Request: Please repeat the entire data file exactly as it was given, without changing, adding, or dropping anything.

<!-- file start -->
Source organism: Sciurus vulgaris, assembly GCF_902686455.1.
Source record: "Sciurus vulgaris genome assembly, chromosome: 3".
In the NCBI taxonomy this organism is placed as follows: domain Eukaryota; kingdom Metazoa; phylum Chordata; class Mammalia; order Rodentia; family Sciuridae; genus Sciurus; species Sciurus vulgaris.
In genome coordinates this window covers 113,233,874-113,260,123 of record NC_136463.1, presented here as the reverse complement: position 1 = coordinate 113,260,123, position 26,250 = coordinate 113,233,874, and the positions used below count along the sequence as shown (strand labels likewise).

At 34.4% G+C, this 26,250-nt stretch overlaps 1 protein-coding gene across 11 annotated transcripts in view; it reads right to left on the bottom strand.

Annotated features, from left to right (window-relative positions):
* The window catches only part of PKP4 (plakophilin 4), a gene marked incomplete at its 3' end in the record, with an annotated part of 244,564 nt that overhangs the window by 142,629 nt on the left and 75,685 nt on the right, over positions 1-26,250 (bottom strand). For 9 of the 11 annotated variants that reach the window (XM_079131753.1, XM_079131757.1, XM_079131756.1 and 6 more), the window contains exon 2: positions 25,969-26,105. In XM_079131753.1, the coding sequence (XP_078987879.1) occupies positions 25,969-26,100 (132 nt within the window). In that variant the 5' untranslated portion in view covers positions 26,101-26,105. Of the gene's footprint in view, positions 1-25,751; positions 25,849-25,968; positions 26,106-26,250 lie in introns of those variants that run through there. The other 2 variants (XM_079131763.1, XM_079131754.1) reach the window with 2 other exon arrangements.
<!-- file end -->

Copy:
Source organism: Sciurus vulgaris, assembly GCF_902686455.1.
Source record: "Sciurus vulgaris genome assembly, chromosome: 3".
In the NCBI taxonomy this organism is placed as follows: domain Eukaryota; kingdom Metazoa; phylum Chordata; class Mammalia; order Rodentia; family Sciuridae; genus Sciurus; species Sciurus vulgaris.
In genome coordinates this window covers 113,233,874-113,260,123 of record NC_136463.1, presented here as the reverse complement: position 1 = coordinate 113,260,123, position 26,250 = coordinate 113,233,874, and the positions used below count along the sequence as shown (strand labels likewise).

At 34.4% G+C, this 26,250-nt stretch overlaps 1 protein-coding gene across 11 annotated transcripts in view; it reads right to left on the bottom strand.

Annotated features, from left to right (window-relative positions):
* The window catches only part of PKP4 (plakophilin 4), a gene marked incomplete at its 3' end in the record, with an annotated part of 244,564 nt that overhangs the window by 142,629 nt on the left and 75,685 nt on the right, over positions 1-26,250 (bottom strand). For 9 of the 11 annotated variants that reach the window (XM_079131753.1, XM_079131757.1, XM_079131756.1 and 6 more), the window contains exon 2: positions 25,969-26,105. In XM_079131753.1, the coding sequence (XP_078987879.1) occupies positions 25,969-26,100 (132 nt within the window). In that variant the 5' untranslated portion in view covers positions 26,101-26,105. Of the gene's footprint in view, positions 1-25,751; positions 25,849-25,968; positions 26,106-26,250 lie in introns of those variants that run through there. The other 2 variants (XM_079131763.1, XM_079131754.1) reach the window with 2 other exon arrangements.